Japan’s reputation among international investors is still mixed. The late prime minister Shinzo Abe did a lot to make Japan attractive to foreign investors but one man could only do so much. Fears about corporate governance practices, a slow adoption of digital technologies compared to other Western nations and sluggish conglomerates remain.
Really addressing these issues will take more than a dynamic prime minister; it needs a generational-shift. We need to see a change in corporate culture and in the mind-set of senior executives. Here there are promising signs. What we’re seeing currently is a changing of the guard in corporate Japan, which could pave the way for a transformation of Japanese companies.
The ‘baby boomer’ generation contributed to Japan’s high economic growth from the 1960s to the 1980s. Their fairly consistent success meant that they were ‘married’ to their principles, making them ill-prepared to deal with the economic slowdown in the 1990s and beyond, as well as the drastic changes initiated by IT in the 2000s. Many of these ‘boomers’ are rapidly approaching (or have already surpassed) the retirement age of 65; their younger counterparts are acceding to corporate dominance, bringing with them a willingness to change.
The new generation are more aggressive in terms of investment, and more willing to accept that failures are hard to avoid on the path to ultimate success. This, combined with a population that is now ready for digital innovation because of the pandemic, during which many companies were forced to find innovative, tech-led solutions to survive, means the transformation of Japanese companies can finally happen.
One change is the increasing number of companies incorporating digital platforms into their business models. This has made it possible for SMEs with innovative services and products to develop their business. For example, M3 Inc., a medical-technology company, has pioneered the shift from face-to-face meetings between doctors and medical representatives to virtual consultations, a service now used by 90% of doctors in Japan.
Digitisation is likely to reshape the manufacturing market too, where companies such as MISUMI GROUP Inc. are abandoning analogue processes to bring their operations online. A willingness to invest in these processes typifies the attitude needed for sustained growth. These changes are, of course, driven in part by Covid-19, but they would not exist without the increased IT literacy of the new generation of executives and their willingness to take risks.
Further change is being led by the globalisation of non-manufacturing companies in Japan. Historically, the Japanese export market has been dominated by manufacturers, who capitalised on the cheap labour available to them on the Asian mainland to offer competitive prices in the global market. However, retail and luxury companies are increasingly taking more risks to expand their operations overseas as they are being led by younger, bolder executives.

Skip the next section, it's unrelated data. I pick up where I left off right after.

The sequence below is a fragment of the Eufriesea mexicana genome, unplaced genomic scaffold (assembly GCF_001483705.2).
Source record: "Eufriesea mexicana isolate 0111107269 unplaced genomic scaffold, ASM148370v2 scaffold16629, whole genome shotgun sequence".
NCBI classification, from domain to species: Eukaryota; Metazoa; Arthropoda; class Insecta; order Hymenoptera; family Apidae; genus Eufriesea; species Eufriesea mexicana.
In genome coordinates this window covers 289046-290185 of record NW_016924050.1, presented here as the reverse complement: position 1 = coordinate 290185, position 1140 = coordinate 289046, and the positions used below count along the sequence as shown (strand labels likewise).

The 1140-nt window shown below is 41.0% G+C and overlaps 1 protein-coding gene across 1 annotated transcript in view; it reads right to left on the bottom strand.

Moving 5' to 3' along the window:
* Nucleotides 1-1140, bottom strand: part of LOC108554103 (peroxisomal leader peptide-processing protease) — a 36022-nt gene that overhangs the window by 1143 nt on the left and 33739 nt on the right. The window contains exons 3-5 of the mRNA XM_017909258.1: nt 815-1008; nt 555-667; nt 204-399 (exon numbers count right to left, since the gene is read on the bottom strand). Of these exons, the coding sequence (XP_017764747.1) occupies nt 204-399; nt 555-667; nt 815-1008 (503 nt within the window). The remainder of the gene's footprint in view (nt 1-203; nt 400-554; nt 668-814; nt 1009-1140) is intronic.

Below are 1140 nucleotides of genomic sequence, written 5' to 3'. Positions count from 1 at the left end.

Leading the charge here are companies such as the retail conglomerate Ryohin Keikaku, who made the unorthodox decision to hire a CEO from outside the company, Nobuo Domae, in 2021. This is not common practice in Japan yet it epitomises the new way of thinking led by executives from generation ‘X’, in contrast to the intransigent ‘boomers’ of yesteryear.
Typically, Japanese companies appointed a CEO from within. This executive was usually in their sixties; during their tenure, they were expected to steer the course but not to rock the boat, and for only a short number of years before retirement. Because of this, there was little to incentivise expansionary strategies that carry risk. Younger CEOs are tasked with growth, rather than consistency. Coupled with increased IT literacy and a less parochial attitude towards change, the new generation are ready to alter the course of Japanese businesses.
While there are numerous bold and positive steps being taken, the picture in corporate Japan is not all positive. Corporations remain largely resistant to adopting new IT protocols for fear of system failures; this caution dampens the drive towards digitisation. Many retail companies have not yet embraced the change. Often,they still rely too heavily on Japan’s ageing population for demand, which is inherently unsustainable. Short of a reversal in the ageing population, these companies need to be aggressive internationally if they are to see growth rather than contraction. The current slide of the Yen to historic lows ought to be seen as an opportunity by Japanese retailers with aspirations of increasing global market share.Japan also lags behind its Asian neighbours with its proclivity to keep processes in-house. While this is a good thing for operational resilience, the refusal to outsource damages efficiency, as firms are not taking advantage of the numerous innovations made by other companies. As the next generation takes the reigns, will this unwillingness to outsource will be forgotten in favour of flexibility?
Japan finds itself at a crossroads. As the old generation moves aside and the new arrives, Japan can only hope this change is not too little or too late in the face of global economic crises, an ageing population and continued resistance to change in many Japanese businesses.
Tatsuya Suzuki, chief portfolio manager of the Japan Quality Growth strategy. The views expressed above should not be taken as investment advice.